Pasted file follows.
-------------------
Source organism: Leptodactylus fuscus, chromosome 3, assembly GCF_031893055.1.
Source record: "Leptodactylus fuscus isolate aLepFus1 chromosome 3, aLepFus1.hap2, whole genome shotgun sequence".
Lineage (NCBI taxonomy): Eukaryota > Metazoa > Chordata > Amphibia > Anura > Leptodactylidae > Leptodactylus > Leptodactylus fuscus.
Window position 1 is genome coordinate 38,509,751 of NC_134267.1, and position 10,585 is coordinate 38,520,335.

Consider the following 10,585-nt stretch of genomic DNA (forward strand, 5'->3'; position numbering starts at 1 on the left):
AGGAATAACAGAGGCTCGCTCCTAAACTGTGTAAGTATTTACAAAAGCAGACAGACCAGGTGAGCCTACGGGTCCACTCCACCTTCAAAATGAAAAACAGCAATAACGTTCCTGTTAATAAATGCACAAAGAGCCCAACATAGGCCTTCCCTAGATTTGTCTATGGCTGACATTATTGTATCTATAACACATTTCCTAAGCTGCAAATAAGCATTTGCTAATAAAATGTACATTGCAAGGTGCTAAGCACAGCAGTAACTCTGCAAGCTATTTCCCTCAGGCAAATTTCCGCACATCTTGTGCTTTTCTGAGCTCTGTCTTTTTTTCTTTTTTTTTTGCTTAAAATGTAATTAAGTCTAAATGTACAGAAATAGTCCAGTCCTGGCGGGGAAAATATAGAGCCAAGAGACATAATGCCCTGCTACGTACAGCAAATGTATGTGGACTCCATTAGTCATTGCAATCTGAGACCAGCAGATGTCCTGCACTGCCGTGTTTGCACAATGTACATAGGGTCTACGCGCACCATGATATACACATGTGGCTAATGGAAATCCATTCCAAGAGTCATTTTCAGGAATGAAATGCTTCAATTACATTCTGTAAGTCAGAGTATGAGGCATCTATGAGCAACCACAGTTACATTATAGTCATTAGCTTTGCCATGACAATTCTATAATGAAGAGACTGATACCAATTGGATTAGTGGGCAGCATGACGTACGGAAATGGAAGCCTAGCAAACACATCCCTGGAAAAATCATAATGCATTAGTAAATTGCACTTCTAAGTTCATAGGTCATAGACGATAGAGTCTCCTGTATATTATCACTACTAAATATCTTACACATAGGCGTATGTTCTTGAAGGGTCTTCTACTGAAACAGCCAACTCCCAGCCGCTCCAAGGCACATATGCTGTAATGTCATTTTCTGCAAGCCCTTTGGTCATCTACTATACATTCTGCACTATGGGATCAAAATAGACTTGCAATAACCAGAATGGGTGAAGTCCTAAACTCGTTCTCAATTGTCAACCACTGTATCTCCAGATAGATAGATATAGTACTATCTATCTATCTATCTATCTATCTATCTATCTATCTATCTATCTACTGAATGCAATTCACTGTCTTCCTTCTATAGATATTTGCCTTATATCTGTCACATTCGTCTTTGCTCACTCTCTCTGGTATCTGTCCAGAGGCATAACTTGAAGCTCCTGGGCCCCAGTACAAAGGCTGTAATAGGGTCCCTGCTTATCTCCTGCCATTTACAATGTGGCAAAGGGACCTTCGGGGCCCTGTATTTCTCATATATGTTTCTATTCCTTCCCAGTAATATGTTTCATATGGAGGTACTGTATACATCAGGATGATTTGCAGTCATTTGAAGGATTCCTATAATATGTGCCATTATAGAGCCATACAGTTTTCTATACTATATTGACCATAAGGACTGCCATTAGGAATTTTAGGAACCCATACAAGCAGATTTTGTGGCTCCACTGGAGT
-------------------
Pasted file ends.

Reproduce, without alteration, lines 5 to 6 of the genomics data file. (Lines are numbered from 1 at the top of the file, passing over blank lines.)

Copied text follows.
Consider the following 10,585-nt stretch of genomic DNA (forward strand, 5'->3'; position numbering starts at 1 on the left):
AGGAATAACAGAGGCTCGCTCCTAAACTGTGTAAGTATTTACAAAAGCAGACAGACCAGGTGAGCCTACGGGTCCACTCCACCTTCAAAATGAAAAACAGCAATAACGTTCCTGTTAATAAATGCACAAAGAGCCCAACATAGGCCTTCCCTAGATTTGTCTATGGCTGACATTATTGTATCTATAACACATTTCCTAAGCTGCAAATAAGCATTTGCTAATAAAATGTACATTGCAAGGTGCTAAGCACAGCAGTAACTCTGCAAGCTATTTCCCTCAGGCAAATTTCCGCACATCTTGTGCTTTTCTGAGCTCTGTCTTTTTTTCTTTTTTTTTTGCTTAAAATGTAATTAAGTCTAAATGTACAGAAATAGTCCAGTCCTGGCGGGGAAAATATAGAGCCAAGAGACATAATGCCCTGCTACGTACAGCAAATGTATGTGGACTCCATTAGTCATTGCAATCTGAGACCAGCAGATGTCCTGCACTGCCGTGTTTGCACAATGTACATAGGGTCTACGCGCACCATGATATACACATGTGGCTAATGGAAATCCATTCCAAGAGTCATTTTCAGGAATGAAATGCTTCAATTACATTCTGTAAGTCAGAGTATGAGGCATCTATGAGCAACCACAGTTACATTATAGTCATTAGCTTTGCCATGACAATTCTATAATGAAGAGACTGATACCAATTGGATTAGTGGGCAGCATGACGTACGGAAATGGAAGCCTAGCAAACACATCCCTGGAAAAATCATAATGCATTAGTAAATTGCACTTCTAAGTTCATAGGTCATAGACGATAGAGTCTCCTGTATATTATCACTACTAAATATCTTACACATAGGCGTATGTTCTTGAAGGGTCTTCTACTGAAACAGCCAACTCCCAGCCGCTCCAAGGCACATATGCTGTAATGTCATTTTCTGCAAGCCCTTTGGTCATCTACTATACATTCTGCACTATGGGATCAAAATAGACTTGCAATAACCAGAATGGGTGAAGTCCTAAACTCGTTCTCAATTGTCAACCACTGTATCTCCAGATAGATAGATATAGTACTATCTATCTATCTATCTATCTATCTATCTATCTATCTATCTATCTACTGAATGCAATTCACTGTCTTCCTTCTATAGATATTTGCCTTATATCTGTCACATTCGTCTTTGCTCACTCTCTCTGGTATCTGTCCAGAGGCATAACTTGAAGCTCCTGGGCCCCAGTACAAAGGCTGTAATAGGGTCCCTGCTTATCTCCTGCCATTTACAATGTGGCAAAGGGACCTTCGGGGCCCTGTATTTCTCATATATGTTTCTATTCCTTCCCAGTAATATGTTTCATATGGAGGTACTGTATACATCAGGATGATTTGCAGTCATTTGAAGGATTCCTATAATATGTGCCATTATAGAGCCATACAGTTTTCTATACTATATTGACCATAAGGACTGCCATTAGGAATTTTAGGAACCCATACAAGCAGATTTTGTGGCTCCACTGGAGT